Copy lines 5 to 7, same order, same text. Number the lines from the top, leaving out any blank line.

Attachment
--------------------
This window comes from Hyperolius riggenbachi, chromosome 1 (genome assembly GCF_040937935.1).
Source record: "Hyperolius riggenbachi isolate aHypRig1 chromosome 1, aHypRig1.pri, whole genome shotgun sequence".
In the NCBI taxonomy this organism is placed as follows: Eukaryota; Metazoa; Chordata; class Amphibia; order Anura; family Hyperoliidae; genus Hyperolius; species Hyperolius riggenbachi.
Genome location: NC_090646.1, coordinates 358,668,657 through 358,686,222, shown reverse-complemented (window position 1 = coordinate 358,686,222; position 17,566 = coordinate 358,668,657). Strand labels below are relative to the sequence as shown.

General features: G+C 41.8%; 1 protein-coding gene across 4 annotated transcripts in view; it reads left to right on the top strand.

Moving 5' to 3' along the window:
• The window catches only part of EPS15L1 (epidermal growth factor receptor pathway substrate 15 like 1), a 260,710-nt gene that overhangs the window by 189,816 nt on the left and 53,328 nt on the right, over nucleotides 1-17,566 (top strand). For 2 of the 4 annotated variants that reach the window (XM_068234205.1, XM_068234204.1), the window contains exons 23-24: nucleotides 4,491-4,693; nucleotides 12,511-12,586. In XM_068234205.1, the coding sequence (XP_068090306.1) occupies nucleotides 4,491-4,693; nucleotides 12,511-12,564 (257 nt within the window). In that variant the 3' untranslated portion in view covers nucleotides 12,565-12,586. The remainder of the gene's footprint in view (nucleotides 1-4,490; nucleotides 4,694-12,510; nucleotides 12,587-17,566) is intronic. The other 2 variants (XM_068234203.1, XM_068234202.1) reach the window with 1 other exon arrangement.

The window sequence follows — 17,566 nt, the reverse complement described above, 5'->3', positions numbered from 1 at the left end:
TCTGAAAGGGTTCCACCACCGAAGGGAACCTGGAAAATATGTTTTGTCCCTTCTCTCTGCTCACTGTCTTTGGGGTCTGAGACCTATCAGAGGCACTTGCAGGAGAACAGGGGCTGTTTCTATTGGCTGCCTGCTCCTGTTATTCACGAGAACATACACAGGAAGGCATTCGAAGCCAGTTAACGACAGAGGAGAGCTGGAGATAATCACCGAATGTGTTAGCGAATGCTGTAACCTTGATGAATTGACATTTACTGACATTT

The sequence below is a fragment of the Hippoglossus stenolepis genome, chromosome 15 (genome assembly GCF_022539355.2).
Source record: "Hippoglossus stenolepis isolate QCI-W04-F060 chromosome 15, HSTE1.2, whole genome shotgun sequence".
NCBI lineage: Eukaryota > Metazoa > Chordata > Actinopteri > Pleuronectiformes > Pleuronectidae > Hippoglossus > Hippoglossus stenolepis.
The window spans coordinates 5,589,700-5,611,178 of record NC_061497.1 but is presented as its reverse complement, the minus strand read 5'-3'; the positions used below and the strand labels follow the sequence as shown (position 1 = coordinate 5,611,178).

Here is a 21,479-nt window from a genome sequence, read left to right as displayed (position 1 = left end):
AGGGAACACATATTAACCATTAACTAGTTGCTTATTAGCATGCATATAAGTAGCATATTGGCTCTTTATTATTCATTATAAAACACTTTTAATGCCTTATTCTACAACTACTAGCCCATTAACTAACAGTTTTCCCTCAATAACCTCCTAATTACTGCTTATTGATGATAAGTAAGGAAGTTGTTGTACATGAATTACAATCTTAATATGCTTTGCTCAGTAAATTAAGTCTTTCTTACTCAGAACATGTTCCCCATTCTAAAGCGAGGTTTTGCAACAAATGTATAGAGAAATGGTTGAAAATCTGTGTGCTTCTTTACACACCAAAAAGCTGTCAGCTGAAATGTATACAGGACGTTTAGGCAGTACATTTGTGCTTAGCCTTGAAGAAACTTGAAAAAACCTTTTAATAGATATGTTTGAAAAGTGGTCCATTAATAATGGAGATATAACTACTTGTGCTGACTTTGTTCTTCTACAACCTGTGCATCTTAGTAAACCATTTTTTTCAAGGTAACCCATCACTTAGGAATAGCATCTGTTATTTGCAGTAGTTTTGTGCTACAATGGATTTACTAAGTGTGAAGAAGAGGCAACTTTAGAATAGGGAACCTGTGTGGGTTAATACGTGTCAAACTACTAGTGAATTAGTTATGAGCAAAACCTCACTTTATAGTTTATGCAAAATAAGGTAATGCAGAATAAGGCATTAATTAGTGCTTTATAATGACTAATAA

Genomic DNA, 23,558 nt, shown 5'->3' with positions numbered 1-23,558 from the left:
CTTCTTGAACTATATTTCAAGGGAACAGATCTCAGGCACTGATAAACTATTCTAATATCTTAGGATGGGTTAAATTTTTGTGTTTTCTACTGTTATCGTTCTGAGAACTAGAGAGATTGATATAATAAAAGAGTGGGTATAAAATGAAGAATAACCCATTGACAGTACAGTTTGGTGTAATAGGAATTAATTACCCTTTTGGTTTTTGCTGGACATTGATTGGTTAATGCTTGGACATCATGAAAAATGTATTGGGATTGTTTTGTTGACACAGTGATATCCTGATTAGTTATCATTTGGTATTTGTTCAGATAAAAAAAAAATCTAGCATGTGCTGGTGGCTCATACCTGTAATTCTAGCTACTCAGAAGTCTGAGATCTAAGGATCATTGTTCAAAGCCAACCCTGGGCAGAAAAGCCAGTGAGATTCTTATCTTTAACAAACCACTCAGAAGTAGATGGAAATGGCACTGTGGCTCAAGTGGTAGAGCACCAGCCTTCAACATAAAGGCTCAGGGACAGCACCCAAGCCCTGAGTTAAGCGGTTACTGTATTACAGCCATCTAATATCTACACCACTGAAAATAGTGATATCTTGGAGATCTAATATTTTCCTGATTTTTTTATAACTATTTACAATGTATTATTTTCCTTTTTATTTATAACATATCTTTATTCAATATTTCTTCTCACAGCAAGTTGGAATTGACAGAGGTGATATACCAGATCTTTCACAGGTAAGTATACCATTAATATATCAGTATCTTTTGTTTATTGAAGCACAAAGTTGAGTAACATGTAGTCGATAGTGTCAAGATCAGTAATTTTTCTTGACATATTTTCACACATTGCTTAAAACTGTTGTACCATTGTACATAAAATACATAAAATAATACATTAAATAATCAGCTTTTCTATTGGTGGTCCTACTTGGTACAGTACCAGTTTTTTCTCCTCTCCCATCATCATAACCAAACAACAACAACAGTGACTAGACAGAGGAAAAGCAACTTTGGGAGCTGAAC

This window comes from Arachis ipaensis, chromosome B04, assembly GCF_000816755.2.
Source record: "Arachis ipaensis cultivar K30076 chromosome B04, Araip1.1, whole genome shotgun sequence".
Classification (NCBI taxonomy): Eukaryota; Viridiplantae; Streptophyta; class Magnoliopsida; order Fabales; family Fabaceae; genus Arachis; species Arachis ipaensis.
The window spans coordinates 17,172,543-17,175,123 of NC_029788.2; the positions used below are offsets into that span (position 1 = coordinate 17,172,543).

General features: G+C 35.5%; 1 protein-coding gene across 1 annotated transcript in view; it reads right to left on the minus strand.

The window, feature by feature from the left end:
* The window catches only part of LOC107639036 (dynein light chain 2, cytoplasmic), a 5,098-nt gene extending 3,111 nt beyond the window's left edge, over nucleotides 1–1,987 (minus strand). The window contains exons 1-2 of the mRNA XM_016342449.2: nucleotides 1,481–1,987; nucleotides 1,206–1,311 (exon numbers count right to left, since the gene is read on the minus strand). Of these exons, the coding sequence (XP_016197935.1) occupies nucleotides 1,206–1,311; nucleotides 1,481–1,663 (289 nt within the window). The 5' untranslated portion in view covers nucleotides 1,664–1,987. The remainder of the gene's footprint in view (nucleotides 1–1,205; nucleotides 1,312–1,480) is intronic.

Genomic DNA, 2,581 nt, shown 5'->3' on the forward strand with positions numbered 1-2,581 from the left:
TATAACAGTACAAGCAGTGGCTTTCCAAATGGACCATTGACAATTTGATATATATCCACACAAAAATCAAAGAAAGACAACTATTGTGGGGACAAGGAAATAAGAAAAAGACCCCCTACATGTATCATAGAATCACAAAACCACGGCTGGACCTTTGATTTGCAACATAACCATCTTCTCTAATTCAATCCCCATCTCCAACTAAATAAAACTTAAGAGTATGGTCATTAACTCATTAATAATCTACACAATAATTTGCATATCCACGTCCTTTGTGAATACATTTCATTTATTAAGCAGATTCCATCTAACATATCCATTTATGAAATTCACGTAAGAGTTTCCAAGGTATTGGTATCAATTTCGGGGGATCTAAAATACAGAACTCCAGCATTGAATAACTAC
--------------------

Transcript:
General features: G+C 41.8%; 1 protein-coding gene across 4 annotated transcripts in view; it reads left to right on the top strand.

Moving 5' to 3' along the window:
• The window catches only part of EPS15L1 (epidermal growth factor receptor pathway substrate 15 like 1), a 260,710-nt gene that overhangs the window by 189,816 nt on the left and 53,328 nt on the right, over nucleotides 1-17,566 (top strand). For 2 of the 4 annotated variants that reach the window (XM_068234205.1, XM_068234204.1), the window contains exons 23-24: nucleotides 4,491-4,693; nucleotides 12,511-12,586. In XM_068234205.1, the coding sequence (XP_068090306.1) occupies nucleotides 4,491-4,693; nucleotides 12,511-12,564 (257 nt within the window). In that variant the 3' untranslated portion in view covers nucleotides 12,565-12,586. The remainder of the gene's footprint in view (nucleotides 1-4,490; nucleotides 4,694-12,510; nucleotides 12,587-17,566) is intronic. The other 2 variants (XM_068234203.1, XM_068234202.1) reach the window with 1 other exon arrangement.